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Recent revelations showed that Proof of Work mining (the protocol underpinning Bitcoin) uses as much energy as Denmark.

This week, however, attentions within the crypto community shifted to the future, with the first release of Casper, Proof of Stake on the Ethereum  testnet.

 

But what’s the difference between Proof of Work and Proof of Stake?

 

In Proof of Work, powerful computers verify the blockchain network by solving complex mathematical problems (mining). It’s a process that ensures the security of the network, preventing double spends and other malicious actions. Whilst effective, the energy inefficiency of this process is truly staggering.

There are more weaknesses to this approach (which began with the Nakamoto Bitcoin blockchain) than just energy inefficiency. With each transaction needing a lengthy confirmation process, the blockchain cannot scale easily as more and more users join the network. Bitcoin transactions are now unbearably slow and expensive.

 

 

Enter Proof of Stake

Vitalik Buterin: We are not opposed to Ethereum Classic ...                                                                                                                                        (Vitalik, taken 2016)

Vitalik Buterin, mastermind of the Ethereum system, aims to introduce what has been dubbed Proof of Stake this year. The upgrade to the network is known as Casper, and it promises to be a game changer. Instead of powerful miners verifying transactions on the network, users will be able to ‘stake’ their Ether. If the stakers act honestly, confirming legitimate transactions, they will be rewarded with interest proportional to their stake. If the stakers act maliciously, and try to cheat the system, their stake will be lost.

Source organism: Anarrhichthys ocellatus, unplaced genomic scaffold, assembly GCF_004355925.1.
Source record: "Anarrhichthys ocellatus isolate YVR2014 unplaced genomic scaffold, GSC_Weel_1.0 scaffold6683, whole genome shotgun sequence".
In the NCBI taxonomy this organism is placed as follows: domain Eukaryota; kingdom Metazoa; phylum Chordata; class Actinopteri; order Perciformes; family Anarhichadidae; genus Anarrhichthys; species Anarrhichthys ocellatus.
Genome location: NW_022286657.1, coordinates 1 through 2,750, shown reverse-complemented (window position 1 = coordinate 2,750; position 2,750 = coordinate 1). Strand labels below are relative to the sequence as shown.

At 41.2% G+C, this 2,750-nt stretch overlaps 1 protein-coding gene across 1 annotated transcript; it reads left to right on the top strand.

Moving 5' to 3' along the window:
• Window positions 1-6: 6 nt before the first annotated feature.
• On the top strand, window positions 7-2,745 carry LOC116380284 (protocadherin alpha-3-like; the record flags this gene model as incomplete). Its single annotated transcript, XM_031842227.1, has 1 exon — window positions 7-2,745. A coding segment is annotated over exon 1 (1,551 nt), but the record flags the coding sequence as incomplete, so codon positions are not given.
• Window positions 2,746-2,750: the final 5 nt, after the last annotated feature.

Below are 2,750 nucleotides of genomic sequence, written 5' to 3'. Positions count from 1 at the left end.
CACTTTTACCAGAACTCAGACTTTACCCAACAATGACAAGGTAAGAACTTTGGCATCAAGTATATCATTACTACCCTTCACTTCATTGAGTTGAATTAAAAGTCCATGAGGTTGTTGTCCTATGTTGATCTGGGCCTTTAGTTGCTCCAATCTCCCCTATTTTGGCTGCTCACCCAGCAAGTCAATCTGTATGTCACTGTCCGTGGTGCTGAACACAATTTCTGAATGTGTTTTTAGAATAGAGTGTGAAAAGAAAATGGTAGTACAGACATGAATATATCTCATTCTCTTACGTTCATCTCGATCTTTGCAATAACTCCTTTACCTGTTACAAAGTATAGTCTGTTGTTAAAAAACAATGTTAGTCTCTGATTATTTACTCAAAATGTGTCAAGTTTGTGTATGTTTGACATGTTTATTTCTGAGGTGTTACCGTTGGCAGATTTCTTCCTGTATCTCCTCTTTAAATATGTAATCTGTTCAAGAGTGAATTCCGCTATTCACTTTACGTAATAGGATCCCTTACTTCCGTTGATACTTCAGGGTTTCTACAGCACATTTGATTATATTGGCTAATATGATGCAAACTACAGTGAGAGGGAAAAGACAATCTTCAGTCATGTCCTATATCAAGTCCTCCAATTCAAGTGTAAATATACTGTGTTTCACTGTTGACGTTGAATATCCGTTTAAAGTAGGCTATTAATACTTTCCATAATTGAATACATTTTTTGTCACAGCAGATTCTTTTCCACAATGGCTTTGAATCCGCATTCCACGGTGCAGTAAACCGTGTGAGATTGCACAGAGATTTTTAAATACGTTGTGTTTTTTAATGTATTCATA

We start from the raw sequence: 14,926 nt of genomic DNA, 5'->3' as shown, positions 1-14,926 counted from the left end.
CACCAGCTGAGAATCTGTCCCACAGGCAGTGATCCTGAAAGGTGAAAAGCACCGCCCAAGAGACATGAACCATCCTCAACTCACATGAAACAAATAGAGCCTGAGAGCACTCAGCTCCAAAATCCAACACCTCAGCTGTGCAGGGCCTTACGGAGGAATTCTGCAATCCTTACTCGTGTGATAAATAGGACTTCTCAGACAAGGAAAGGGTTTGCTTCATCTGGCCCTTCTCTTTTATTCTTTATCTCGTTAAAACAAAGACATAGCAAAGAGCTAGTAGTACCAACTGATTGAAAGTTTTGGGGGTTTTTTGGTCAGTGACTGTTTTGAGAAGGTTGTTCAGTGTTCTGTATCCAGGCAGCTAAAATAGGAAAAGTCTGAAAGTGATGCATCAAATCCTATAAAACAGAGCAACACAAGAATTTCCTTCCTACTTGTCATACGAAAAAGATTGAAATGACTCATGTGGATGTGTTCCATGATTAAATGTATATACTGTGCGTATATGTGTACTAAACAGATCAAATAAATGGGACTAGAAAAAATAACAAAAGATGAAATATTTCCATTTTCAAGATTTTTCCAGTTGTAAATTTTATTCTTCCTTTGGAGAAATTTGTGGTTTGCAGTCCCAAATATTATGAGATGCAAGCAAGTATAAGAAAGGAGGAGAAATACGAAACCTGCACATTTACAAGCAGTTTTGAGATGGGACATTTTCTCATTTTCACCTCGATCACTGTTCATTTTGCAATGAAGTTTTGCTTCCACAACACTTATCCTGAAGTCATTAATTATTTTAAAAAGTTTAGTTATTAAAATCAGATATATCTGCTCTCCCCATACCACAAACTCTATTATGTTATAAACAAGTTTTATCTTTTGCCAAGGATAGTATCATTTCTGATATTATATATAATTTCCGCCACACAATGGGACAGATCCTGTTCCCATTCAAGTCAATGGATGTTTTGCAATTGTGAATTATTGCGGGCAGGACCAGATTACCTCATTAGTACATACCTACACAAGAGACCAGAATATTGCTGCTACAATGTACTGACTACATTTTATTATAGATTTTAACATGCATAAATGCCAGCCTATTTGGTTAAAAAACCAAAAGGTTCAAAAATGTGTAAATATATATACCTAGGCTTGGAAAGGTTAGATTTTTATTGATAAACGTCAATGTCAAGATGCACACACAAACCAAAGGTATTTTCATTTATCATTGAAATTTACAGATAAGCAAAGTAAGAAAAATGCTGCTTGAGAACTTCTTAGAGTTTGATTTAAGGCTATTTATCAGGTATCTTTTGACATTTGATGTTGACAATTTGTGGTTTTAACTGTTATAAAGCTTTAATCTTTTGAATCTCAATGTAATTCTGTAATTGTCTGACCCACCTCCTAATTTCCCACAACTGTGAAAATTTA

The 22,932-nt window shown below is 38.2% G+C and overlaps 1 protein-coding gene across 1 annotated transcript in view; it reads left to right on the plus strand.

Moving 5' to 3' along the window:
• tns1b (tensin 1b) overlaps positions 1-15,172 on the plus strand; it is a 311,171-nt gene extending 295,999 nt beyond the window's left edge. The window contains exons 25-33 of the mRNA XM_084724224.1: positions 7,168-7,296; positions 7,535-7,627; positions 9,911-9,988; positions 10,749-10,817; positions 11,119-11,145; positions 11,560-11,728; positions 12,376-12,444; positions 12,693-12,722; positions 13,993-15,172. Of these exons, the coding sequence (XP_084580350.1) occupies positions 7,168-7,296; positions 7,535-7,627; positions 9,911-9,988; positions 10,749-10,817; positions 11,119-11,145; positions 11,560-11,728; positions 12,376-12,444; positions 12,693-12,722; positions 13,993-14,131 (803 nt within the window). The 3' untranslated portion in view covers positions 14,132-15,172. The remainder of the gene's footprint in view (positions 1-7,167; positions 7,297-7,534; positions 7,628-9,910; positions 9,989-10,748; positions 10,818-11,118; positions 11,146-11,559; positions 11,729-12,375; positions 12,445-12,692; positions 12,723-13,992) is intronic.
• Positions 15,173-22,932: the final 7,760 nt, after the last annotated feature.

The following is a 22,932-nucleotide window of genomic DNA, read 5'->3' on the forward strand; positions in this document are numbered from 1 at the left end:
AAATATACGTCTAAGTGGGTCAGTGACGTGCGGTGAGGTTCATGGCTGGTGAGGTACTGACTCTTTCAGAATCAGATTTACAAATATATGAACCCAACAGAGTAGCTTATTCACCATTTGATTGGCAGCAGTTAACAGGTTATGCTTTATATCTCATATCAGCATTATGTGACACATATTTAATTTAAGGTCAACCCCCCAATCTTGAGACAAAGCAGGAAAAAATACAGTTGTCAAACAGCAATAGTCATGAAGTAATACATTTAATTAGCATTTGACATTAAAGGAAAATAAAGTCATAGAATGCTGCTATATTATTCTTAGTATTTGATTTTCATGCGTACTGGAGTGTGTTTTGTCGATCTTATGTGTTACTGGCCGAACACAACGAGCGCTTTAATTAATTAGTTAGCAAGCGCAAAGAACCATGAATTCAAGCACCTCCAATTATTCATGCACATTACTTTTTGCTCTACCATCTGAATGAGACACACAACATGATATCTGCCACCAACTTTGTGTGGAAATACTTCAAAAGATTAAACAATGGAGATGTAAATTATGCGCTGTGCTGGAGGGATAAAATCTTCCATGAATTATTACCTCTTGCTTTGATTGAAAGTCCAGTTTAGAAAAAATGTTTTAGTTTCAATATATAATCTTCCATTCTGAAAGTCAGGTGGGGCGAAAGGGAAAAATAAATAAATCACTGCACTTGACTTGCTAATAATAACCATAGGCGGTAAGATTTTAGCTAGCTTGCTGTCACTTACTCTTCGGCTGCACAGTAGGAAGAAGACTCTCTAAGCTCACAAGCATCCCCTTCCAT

Casper will likely bring huge benefits for Ethereum.

 

Not only will transactions be confirmed much faster, enabling the growth of the network (whilst saving polar bears), it will also cap the total number of Ethereum available. Currently, new Ether is generated through a mining process similar to Bitcoin’s. With Casper, stakers will be rewarded from the transaction fees generated. A fixed amount of Ether will mean less supply, and a higher price.

This will likely be amplified by the increased demand that Casper will bring. To stake, a fixed amount of Ether is required to be locked up, with the numbers 1000, 30, and 10 being bandied about.

 

 

Rocket PoolRocket Pool

 

Staking Pools

1000 Eth? I could never afford to stake! Right?

Wrong.

Staking pools will work similarly to current mining pools, where users pool their resources and share the rewards. Early developments are being made in this area with Rocketpool. Currently in ICO stage, the project aims to lower the barrier to enter staking on the Ethereum network, removing the need for high level coding knowledge. Only time will tell whether this project will fill a much needed gap in the market, or be left by the wayside as Ethereum develops it’s own more user-friendly interface.

 

Raising the stakes

It’s not only Ethereum that is drawing eyes with plans to introduce Proof of Stake. In the last week a project named Cardano has jumped to the fifth spot on Coinmarketcap. Created by early Ethereum developer Charles Hoskinson, Cardano aims to introduce its staking update, Shelley, sometime between 2018 and 2019.

Popular project OmiseGo has also hit the headlines for its plans to introduce staking.

 

 

With these developments, and many more, Proof of Stake promises to be the de facto blockchain protocol. New technology is asking serious questions of what are seen by many as outdated Proof of Work systems, offering solutions to the problems of scalability, miner centralisation and energy efficiency.

2018 may be a crucial year for blockchain technology, heralding Proof of Stake systems as the juggernauts of the crypto world.

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